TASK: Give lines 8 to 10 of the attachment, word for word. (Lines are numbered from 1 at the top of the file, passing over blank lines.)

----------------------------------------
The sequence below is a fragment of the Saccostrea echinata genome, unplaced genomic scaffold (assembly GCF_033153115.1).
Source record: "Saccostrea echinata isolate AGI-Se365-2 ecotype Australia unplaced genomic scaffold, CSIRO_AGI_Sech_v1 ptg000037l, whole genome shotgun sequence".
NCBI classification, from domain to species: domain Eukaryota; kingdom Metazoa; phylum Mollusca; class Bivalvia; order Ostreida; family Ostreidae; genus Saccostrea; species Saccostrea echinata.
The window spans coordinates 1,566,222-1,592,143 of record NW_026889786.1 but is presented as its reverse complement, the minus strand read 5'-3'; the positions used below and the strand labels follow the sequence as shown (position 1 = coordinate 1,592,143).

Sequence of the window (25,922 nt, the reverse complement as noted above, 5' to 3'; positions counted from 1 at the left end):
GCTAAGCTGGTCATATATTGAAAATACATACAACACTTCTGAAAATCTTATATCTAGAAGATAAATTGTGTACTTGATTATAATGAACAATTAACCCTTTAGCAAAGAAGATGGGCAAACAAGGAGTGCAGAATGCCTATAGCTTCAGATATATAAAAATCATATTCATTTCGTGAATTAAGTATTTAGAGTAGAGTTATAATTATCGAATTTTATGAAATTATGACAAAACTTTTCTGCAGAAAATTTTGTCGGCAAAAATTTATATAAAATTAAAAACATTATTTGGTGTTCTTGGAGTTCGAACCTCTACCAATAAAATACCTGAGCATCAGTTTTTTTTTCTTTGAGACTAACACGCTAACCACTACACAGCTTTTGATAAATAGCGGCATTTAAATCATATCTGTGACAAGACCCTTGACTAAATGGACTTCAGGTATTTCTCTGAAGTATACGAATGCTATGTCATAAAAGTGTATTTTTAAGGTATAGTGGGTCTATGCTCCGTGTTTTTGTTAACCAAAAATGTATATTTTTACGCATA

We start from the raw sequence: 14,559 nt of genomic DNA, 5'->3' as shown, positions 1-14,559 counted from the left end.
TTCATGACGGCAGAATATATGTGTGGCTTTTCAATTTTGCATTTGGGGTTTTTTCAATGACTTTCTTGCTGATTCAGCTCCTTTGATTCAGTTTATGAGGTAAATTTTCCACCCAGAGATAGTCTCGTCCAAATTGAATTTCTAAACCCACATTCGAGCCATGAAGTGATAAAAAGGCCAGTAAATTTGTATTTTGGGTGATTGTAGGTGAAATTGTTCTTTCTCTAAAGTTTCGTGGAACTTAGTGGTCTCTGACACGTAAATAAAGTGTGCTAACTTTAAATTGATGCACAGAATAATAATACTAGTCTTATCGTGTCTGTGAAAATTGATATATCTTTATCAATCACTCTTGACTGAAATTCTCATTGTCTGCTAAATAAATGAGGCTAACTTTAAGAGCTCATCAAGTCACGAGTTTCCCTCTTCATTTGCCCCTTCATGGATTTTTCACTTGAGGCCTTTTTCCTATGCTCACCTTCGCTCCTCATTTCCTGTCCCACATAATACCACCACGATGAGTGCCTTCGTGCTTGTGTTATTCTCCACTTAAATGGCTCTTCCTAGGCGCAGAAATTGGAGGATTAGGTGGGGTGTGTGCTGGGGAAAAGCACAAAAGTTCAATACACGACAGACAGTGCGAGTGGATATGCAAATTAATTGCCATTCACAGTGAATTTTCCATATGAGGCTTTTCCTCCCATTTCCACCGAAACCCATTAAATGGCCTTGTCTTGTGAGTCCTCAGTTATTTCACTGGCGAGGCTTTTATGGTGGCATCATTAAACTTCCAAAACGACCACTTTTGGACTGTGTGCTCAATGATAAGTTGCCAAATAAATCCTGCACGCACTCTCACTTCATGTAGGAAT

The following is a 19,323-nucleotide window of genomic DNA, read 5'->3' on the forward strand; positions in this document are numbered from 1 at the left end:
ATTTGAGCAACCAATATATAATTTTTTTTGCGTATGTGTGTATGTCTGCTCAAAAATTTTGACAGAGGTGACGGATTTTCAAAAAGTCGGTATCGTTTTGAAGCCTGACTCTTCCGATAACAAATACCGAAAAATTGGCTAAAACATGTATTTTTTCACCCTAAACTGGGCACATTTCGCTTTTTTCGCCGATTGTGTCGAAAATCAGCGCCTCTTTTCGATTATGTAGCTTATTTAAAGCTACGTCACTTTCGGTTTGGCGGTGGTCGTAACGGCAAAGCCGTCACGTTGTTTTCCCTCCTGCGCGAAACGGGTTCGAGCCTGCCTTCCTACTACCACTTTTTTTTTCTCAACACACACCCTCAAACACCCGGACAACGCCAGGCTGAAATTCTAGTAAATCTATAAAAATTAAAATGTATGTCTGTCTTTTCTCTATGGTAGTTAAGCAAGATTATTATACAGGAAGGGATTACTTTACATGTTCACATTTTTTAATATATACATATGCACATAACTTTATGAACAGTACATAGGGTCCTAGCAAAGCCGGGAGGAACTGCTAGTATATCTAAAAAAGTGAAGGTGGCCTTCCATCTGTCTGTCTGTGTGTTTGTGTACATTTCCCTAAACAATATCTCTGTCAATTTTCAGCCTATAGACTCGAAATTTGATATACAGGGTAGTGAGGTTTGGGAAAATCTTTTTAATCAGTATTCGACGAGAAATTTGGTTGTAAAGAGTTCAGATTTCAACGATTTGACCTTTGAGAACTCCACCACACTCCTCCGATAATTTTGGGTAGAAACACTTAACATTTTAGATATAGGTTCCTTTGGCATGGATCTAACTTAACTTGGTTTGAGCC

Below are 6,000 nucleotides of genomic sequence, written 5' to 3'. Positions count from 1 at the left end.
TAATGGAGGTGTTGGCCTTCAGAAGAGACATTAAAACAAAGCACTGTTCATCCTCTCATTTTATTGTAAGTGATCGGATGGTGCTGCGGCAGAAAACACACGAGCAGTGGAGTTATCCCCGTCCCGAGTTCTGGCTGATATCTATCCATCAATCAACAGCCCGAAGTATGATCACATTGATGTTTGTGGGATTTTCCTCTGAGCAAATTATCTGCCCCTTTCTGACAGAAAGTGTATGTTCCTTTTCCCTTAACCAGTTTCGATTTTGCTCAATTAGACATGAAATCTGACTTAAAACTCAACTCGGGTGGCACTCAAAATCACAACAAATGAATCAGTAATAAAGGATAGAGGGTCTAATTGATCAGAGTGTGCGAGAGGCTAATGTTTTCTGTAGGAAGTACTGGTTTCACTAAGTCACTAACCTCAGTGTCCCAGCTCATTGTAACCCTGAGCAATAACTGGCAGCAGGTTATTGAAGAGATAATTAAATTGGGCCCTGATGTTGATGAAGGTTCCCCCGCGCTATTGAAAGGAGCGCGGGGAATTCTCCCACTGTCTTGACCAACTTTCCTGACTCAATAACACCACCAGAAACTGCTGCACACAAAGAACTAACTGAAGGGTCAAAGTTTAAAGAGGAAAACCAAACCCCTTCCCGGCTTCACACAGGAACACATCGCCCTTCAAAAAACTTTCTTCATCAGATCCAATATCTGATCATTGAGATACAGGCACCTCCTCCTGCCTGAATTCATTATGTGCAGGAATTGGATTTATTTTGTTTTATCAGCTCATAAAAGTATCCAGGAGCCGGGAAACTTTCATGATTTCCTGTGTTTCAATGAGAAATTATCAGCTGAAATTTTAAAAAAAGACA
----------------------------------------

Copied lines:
TTCATGACGGCAGAATATATGTGTGGCTTTTCAATTTTGCATTTGGGGTTTTTTCAATGACTTTCTTGCTGATTCAGCTCCTTTGATTCAGTTTATGAGGTAAATTTTCCACCCAGAGATAGTCTCGTCCAAATTGAATTTCTAAACCCACATTCGAGCCATGAAGTGATAAAAAGGCCAGTAAATTTGTATTTTGGGTGATTGTAGGTGAAATTGTTCTTTCTCTAAAGTTTCGTGGAACTTAGTGGTCTCTGACACGTAAATAAAGTGTGCTAACTTTAAATTGATGCACAGAATAATAATACTAGTCTTATCGTGTCTGTGAAAATTGATATATCTTTATCAATCACTCTTGACTGAAATTCTCATTGTCTGCTAAATAAATGAGGCTAACTTTAAGAGCTCATCAAGTCACGAGTTTCCCTCTTCATTTGCCCCTTCATGGATTTTTCACTTGAGGCCTTTTTCCTATGCTCACCTTCGCTCCTCATTTCCTGTCCCACATAATACCACCACGATGAGTGCCTTCGTGCTTGTGTTATTCTCCACTTAAATGGCTCTTCCTAGGCGCAGAAATTGGAGGATTAGGTGGGGTGTGTGCTGGGGAAAAGCACAAAAGTTCAATACACGACAGACAGTGCGAGTGGATATGCAAATTAATTGCCATTCACAGTGAATTTTCCATATGAGGCTTTTCCTCCCATTTCCACCGAAACCCATTAAATGGCCTTGTCTTGTGAGTCCTCAGTTATTTCACTGGCGAGGCTTTTATGGTGGCATCATTAAACTTCCAAAACGACCACTTTTGGACTGTGTGCTCAATGATAAGTTGCCAAATAAATCCTGCACGCACTCTCACTTCATGTAGGAAT

The following is a 19,323-nucleotide window of genomic DNA, read 5'->3' on the forward strand; positions in this document are numbered from 1 at the left end:
ATTTGAGCAACCAATATATAATTTTTTTTGCGTATGTGTGTATGTCTGCTCAAAAATTTTGACAGAGGTGACGGATTTTCAAAAAGTCGGTATCGTTTTGAAGCCTGACTCTTCCGATAACAAATACCGAAAAATTGGCTAAAACATGTATTTTTTCACCCTAAACTGGGCACATTTCGCTTTTTTCGCCGATTGTGTCGAAAATCAGCGCCTCTTTTCGATTATGTAGCTTATTTAAAGCTACGTCACTTTCGGTTTGGCGGTGGTCGTAACGGCAAAGCCGTCACGTTGTTTTCCCTCCTGCGCGAAACGGGTTCGAGCCTGCCTTCCTACTACCACTTTTTTTTTCTCAACACACACCCTCAAACACCCGGACAACGCCAGGCTGAAATTCTAGTAAATCTATAAAAATTAAAATGTATGTCTGTCTTTTCTCTATGGTAGTTAAGCAAGATTATTATACAGGAAGGGATTACTTTACATGTTCACATTTTTTAATATATACATATGCACATAACTTTATGAACAGTACATAGGGTCCTAGCAAAGCCGGGAGGAACTGCTAGTATATCTAAAAAAGTGAAGGTGGCCTTCCATCTGTCTGTCTGTGTGTTTGTGTACATTTCCCTAAACAATATCTCTGTCAATTTTCAGCCTATAGACTCGAAATTTGATATACAGGGTAGTGAGGTTTGGGAAAATCTTTTTAATCAGTATTCGACGAGAAATTTGGTTGTAAAGAGTTCAGATTTCAACGATTTGACCTTTGAGAACTCCACCACACTCCTCCGATAATTTTGGGTAGAAACACTTAACATTTTAGATATAGGTTCCTTTGGCATGGATCTAACTTAACTTGGTTTGAGCC